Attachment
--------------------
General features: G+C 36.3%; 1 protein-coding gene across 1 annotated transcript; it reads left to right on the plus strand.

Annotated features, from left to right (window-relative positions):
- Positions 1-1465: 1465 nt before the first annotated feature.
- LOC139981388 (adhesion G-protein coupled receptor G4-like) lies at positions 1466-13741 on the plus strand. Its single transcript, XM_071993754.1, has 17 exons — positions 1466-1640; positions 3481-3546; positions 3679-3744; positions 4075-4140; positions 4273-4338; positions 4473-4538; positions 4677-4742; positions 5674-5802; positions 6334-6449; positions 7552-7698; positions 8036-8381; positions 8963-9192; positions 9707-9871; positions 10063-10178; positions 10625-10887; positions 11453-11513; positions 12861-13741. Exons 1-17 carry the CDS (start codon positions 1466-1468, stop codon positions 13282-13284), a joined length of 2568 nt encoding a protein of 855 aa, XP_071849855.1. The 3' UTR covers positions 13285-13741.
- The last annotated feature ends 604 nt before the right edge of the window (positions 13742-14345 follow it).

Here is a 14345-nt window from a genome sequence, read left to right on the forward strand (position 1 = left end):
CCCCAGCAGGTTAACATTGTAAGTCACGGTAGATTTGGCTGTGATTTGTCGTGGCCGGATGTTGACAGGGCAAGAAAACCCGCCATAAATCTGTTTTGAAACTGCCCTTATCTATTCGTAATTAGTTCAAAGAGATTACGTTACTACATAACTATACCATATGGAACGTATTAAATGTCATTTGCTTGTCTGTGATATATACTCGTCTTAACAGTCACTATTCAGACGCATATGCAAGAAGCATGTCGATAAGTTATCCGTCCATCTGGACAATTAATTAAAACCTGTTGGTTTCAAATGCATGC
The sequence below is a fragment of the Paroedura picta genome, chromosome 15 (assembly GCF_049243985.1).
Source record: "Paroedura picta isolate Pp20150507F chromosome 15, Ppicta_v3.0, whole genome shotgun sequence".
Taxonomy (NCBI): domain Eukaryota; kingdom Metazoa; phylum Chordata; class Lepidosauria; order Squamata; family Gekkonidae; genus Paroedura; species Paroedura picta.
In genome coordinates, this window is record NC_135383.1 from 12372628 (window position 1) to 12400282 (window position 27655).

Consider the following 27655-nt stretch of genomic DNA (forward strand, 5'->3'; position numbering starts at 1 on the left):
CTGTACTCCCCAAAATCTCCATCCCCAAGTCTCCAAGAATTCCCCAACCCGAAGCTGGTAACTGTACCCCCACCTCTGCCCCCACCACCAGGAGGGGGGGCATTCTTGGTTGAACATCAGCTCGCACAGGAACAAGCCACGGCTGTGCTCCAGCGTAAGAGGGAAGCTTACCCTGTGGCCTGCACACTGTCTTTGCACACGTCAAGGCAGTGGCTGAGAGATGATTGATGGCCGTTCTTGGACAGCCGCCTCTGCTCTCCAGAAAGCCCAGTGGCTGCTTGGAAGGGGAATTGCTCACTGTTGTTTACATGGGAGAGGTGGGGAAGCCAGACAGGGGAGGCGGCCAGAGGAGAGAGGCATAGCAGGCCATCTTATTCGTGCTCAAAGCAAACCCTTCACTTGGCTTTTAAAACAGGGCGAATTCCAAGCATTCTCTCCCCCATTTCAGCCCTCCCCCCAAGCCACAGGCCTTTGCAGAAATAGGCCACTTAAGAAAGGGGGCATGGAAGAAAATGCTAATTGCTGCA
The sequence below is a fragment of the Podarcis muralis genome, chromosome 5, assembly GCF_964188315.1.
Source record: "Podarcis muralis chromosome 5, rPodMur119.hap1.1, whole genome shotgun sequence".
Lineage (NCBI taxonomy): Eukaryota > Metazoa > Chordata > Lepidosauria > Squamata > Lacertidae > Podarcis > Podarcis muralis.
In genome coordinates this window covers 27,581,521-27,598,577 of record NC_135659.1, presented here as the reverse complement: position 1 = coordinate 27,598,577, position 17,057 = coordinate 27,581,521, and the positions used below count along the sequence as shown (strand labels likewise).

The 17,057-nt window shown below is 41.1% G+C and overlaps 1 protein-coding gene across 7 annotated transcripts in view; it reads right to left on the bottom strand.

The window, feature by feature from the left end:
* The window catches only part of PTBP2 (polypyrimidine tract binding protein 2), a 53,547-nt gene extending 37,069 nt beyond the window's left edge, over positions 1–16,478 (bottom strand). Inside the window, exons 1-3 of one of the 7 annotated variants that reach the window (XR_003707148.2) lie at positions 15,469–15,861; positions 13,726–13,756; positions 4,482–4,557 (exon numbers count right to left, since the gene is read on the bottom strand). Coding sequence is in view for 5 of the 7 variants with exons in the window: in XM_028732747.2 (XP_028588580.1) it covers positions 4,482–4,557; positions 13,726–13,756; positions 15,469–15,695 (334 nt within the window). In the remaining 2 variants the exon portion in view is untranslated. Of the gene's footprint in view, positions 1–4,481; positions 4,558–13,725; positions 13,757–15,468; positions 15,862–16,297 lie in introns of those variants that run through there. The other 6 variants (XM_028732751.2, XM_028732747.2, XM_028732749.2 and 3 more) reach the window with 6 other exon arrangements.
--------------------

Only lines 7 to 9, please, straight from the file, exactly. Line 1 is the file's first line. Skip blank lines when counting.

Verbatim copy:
CCCCAGCAGGTTAACATTGTAAGTCACGGTAGATTTGGCTGTGATTTGTCGTGGCCGGATGTTGACAGGGCAAGAAAACCCGCCATAAATCTGTTTTGAAACTGCCCTTATCTATTCGTAATTAGTTCAAAGAGATTACGTTACTACATAACTATACCATATGGAACGTATTAAATGTCATTTGCTTGTCTGTGATATATACTCGTCTTAACAGTCACTATTCAGACGCATATGCAAGAAGCATGTCGATAAGTTATCCGTCCATCTGGACAATTAATTAAAACCTGTTGGTTTCAAATGCATGC
The sequence below is a fragment of the Paroedura picta genome, chromosome 15 (assembly GCF_049243985.1).
Source record: "Paroedura picta isolate Pp20150507F chromosome 15, Ppicta_v3.0, whole genome shotgun sequence".